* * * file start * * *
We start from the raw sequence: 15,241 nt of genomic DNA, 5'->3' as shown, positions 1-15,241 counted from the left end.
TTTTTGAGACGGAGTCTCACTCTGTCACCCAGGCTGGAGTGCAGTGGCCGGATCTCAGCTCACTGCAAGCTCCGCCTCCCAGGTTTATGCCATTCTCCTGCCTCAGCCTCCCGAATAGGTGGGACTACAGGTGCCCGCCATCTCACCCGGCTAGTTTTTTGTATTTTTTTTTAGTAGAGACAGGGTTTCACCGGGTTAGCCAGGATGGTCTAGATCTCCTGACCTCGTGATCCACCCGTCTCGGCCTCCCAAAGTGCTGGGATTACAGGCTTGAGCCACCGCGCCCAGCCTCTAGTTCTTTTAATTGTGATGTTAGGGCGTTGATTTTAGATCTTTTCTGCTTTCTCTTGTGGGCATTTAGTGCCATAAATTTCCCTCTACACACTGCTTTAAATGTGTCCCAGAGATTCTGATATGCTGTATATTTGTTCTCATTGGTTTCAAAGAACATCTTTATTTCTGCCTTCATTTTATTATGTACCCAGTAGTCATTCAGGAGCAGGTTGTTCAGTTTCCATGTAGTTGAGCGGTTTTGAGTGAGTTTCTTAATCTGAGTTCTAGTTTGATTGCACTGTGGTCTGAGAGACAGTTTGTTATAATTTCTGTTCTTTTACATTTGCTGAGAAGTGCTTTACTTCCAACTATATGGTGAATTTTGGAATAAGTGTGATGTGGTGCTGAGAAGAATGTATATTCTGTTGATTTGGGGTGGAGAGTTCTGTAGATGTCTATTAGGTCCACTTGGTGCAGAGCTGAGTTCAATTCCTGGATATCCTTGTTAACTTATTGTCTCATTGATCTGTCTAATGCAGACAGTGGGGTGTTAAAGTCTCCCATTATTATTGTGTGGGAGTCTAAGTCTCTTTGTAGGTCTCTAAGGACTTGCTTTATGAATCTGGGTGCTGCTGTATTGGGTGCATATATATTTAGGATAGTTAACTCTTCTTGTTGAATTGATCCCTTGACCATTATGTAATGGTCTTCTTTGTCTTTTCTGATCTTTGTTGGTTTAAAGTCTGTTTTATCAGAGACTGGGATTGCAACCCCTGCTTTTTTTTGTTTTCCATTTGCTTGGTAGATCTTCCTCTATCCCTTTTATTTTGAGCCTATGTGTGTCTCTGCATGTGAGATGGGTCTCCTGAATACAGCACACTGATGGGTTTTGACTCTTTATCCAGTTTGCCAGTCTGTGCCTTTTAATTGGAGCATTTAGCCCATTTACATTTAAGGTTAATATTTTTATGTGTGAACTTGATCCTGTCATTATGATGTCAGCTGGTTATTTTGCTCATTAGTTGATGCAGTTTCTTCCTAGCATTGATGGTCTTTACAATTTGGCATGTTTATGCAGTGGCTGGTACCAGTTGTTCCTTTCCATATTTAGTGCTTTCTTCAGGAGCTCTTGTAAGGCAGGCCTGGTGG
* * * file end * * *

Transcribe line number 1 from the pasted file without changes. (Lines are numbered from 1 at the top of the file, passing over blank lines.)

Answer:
We start from the raw sequence: 15,241 nt of genomic DNA, 5'->3' as shown, positions 1-15,241 counted from the left end.